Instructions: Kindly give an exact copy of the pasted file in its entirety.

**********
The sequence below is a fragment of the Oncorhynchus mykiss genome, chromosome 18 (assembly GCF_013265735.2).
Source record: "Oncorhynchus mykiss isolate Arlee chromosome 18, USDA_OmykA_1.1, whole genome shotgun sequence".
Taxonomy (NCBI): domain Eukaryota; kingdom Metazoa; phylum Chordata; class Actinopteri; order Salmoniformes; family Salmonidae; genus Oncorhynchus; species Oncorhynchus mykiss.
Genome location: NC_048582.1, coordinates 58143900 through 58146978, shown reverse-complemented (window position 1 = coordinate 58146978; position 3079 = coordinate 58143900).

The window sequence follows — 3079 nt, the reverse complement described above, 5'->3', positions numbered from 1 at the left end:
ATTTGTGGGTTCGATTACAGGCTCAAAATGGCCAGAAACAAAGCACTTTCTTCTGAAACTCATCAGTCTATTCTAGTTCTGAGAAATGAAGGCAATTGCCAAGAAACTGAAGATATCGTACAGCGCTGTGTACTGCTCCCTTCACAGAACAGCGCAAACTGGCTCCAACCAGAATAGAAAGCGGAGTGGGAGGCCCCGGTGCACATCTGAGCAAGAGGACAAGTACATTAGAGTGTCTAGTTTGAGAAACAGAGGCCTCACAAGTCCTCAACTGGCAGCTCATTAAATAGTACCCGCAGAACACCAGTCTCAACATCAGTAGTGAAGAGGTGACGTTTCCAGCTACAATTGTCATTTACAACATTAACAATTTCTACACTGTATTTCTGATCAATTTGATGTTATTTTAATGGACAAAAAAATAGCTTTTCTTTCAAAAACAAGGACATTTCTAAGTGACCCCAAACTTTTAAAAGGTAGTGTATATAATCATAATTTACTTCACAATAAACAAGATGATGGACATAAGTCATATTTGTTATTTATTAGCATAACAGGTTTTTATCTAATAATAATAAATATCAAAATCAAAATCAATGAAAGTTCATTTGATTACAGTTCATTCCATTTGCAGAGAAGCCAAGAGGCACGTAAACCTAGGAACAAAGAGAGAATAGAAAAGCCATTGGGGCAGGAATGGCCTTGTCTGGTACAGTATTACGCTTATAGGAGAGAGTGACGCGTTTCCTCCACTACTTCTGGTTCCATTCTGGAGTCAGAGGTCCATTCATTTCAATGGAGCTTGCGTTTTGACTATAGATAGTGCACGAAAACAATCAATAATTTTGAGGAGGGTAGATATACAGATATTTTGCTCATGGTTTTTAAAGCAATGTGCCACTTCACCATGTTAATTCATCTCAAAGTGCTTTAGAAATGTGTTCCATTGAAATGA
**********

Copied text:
The sequence below is a fragment of the Oncorhynchus mykiss genome, chromosome 18 (assembly GCF_013265735.2).
Source record: "Oncorhynchus mykiss isolate Arlee chromosome 18, USDA_OmykA_1.1, whole genome shotgun sequence".
Taxonomy (NCBI): domain Eukaryota; kingdom Metazoa; phylum Chordata; class Actinopteri; order Salmoniformes; family Salmonidae; genus Oncorhynchus; species Oncorhynchus mykiss.
Genome location: NC_048582.1, coordinates 58143900 through 58146978, shown reverse-complemented (window position 1 = coordinate 58146978; position 3079 = coordinate 58143900).

The window sequence follows — 3079 nt, the reverse complement described above, 5'->3', positions numbered from 1 at the left end:
ATTTGTGGGTTCGATTACAGGCTCAAAATGGCCAGAAACAAAGCACTTTCTTCTGAAACTCATCAGTCTATTCTAGTTCTGAGAAATGAAGGCAATTGCCAAGAAACTGAAGATATCGTACAGCGCTGTGTACTGCTCCCTTCACAGAACAGCGCAAACTGGCTCCAACCAGAATAGAAAGCGGAGTGGGAGGCCCCGGTGCACATCTGAGCAAGAGGACAAGTACATTAGAGTGTCTAGTTTGAGAAACAGAGGCCTCACAAGTCCTCAACTGGCAGCTCATTAAATAGTACCCGCAGAACACCAGTCTCAACATCAGTAGTGAAGAGGTGACGTTTCCAGCTACAATTGTCATTTACAACATTAACAATTTCTACACTGTATTTCTGATCAATTTGATGTTATTTTAATGGACAAAAAAATAGCTTTTCTTTCAAAAACAAGGACATTTCTAAGTGACCCCAAACTTTTAAAAGGTAGTGTATATAATCATAATTTACTTCACAATAAACAAGATGATGGACATAAGTCATATTTGTTATTTATTAGCATAACAGGTTTTTATCTAATAATAATAAATATCAAAATCAAAATCAATGAAAGTTCATTTGATTACAGTTCATTCCATTTGCAGAGAAGCCAAGAGGCACGTAAACCTAGGAACAAAGAGAGAATAGAAAAGCCATTGGGGCAGGAATGGCCTTGTCTGGTACAGTATTACGCTTATAGGAGAGAGTGACGCGTTTCCTCCACTACTTCTGGTTCCATTCTGGAGTCAGAGGTCCATTCATTTCAATGGAGCTTGCGTTTTGACTATAGATAGTGCACGAAAACAATCAATAATTTTGAGGAGGGTAGATATACAGATATTTTGCTCATGGTTTTTAAAGCAATGTGCCACTTCACCATGTTAATTCATCTCAAAGTGCTTTAGAAATGTGTTCCATTGAAATGA